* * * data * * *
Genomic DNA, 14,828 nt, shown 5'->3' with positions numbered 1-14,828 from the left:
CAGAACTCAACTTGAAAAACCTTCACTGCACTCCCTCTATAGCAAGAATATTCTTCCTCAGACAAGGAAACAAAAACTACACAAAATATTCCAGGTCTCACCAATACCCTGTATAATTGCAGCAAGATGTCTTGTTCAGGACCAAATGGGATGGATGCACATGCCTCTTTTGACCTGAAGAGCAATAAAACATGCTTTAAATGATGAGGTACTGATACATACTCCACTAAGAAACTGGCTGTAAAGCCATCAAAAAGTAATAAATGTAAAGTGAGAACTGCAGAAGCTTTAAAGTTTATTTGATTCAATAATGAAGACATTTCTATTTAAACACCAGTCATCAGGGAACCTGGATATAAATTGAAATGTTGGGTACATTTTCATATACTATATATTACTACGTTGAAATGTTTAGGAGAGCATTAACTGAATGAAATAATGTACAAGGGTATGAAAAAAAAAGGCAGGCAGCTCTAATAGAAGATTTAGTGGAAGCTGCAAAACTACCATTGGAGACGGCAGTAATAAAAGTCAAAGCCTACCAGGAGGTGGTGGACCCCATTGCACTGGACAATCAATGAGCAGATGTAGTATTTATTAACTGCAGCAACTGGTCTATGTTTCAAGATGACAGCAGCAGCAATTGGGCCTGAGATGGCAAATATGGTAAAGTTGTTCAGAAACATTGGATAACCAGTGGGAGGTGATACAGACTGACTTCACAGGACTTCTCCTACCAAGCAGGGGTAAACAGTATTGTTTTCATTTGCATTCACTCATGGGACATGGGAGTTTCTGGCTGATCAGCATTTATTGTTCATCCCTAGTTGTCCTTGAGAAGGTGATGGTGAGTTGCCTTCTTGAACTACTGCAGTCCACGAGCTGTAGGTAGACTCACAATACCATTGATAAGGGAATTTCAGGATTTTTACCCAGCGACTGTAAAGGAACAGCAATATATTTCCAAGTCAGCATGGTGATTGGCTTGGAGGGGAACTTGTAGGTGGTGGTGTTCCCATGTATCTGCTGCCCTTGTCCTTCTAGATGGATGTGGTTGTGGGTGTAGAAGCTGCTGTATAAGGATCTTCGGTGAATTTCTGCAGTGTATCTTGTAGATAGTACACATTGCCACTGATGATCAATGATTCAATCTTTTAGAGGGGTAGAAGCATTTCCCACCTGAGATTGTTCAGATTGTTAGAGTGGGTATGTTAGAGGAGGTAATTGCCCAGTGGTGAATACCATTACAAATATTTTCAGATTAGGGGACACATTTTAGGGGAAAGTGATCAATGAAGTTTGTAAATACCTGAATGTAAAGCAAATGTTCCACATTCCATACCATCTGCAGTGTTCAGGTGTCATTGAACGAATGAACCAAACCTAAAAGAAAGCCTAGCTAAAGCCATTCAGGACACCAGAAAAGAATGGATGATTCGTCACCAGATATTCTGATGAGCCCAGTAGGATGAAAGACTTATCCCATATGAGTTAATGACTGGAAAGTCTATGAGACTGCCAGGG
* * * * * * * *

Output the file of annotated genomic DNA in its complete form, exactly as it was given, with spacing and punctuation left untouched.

Genomic DNA, 14,828 nt, shown 5'->3' with positions numbered 1-14,828 from the left:
CAGAACTCAACTTGAAAAACCTTCACTGCACTCCCTCTATAGCAAGAATATTCTTCCTCAGACAAGGAAACAAAAACTACACAAAATATTCCAGGTCTCACCAATACCCTGTATAATTGCAGCAAGATGTCTTGTTCAGGACCAAATGGGATGGATGCACATGCCTCTTTTGACCTGAAGAGCAATAAAACATGCTTTAAATGATGAGGTACTGATACATACTCCACTAAGAAACTGGCTGTAAAGCCATCAAAAAGTAATAAATGTAAAGTGAGAACTGCAGAAGCTTTAAAGTTTATTTGATTCAATAATGAAGACATTTCTATTTAAACACCAGTCATCAGGGAACCTGGATATAAATTGAAATGTTGGGTACATTTTCATATACTATATATTACTACGTTGAAATGTTTAGGAGAGCATTAACTGAATGAAATAATGTACAAGGGTATGAAAAAAAAAGGCAGGCAGCTCTAATAGAAGATTTAGTGGAAGCTGCAAAACTACCATTGGAGACGGCAGTAATAAAAGTCAAAGCCTACCAGGAGGTGGTGGACCCCATTGCACTGGACAATCAATGAGCAGATGTAGTATTTATTAACTGCAGCAACTGGTCTATGTTTCAAGATGACAGCAGCAGCAATTGGGCCTGAGATGGCAAATATGGTAAAGTTGTTCAGAAACATTGGATAACCAGTGGGAGGTGATACAGACTGACTTCACAGGACTTCTCCTACCAAGCAGGGGTAAACAGTATTGTTTTCATTTGCATTCACTCATGGGACATGGGAGTTTCTGGCTGATCAGCATTTATTGTTCATCCCTAGTTGTCCTTGAGAAGGTGATGGTGAGTTGCCTTCTTGAACTACTGCAGTCCACGAGCTGTAGGTAGACTCACAATACCATTGATAAGGGAATTTCAGGATTTTTACCCAGCGACTGTAAAGGAACAGCAATATATTTCCAAGTCAGCATGGTGATTGGCTTGGAGGGGAACTTGTAGGTGGTGGTGTTCCCATGTATCTGCTGCCCTTGTCCTTCTAGATGGATGTGGTTGTGGGTGTAGAAGCTGCTGTATAAGGATCTTCGGTGAATTTCTGCAGTGTATCTTGTAGATAGTACACATTGCCACTGATGATCAATGATTCAATCTTTTAGAGGGGTAGAAGCATTTCCCACCTGAGATTGTTCAGATTGTTAGAGTGGGTATGTTAGAGGAGGTAATTGCCCAGTGGTGAATACCATTACAAATATTTTCAGATTAGGGGACACATTTTAGGGGAAAGTGATCAATGAAGTTTGTAAATACCTGAATGTAAAGCAAATGTTCCACATTCCATACCATCTGCAGTGTTCAGGTGTCATTGAACGAATGAACCAAACCTAAAAGAAAGCCTAGCTAAAGCCATTCAGGACACCAGAAAAGAATGGATGATTCGTCACCAGATATTCTGATGAGCCCAGTAGGATGAAAGACTTATCCCATATGAGTTAATGACTGGAAAGTCTATGAGACTGCCAGGG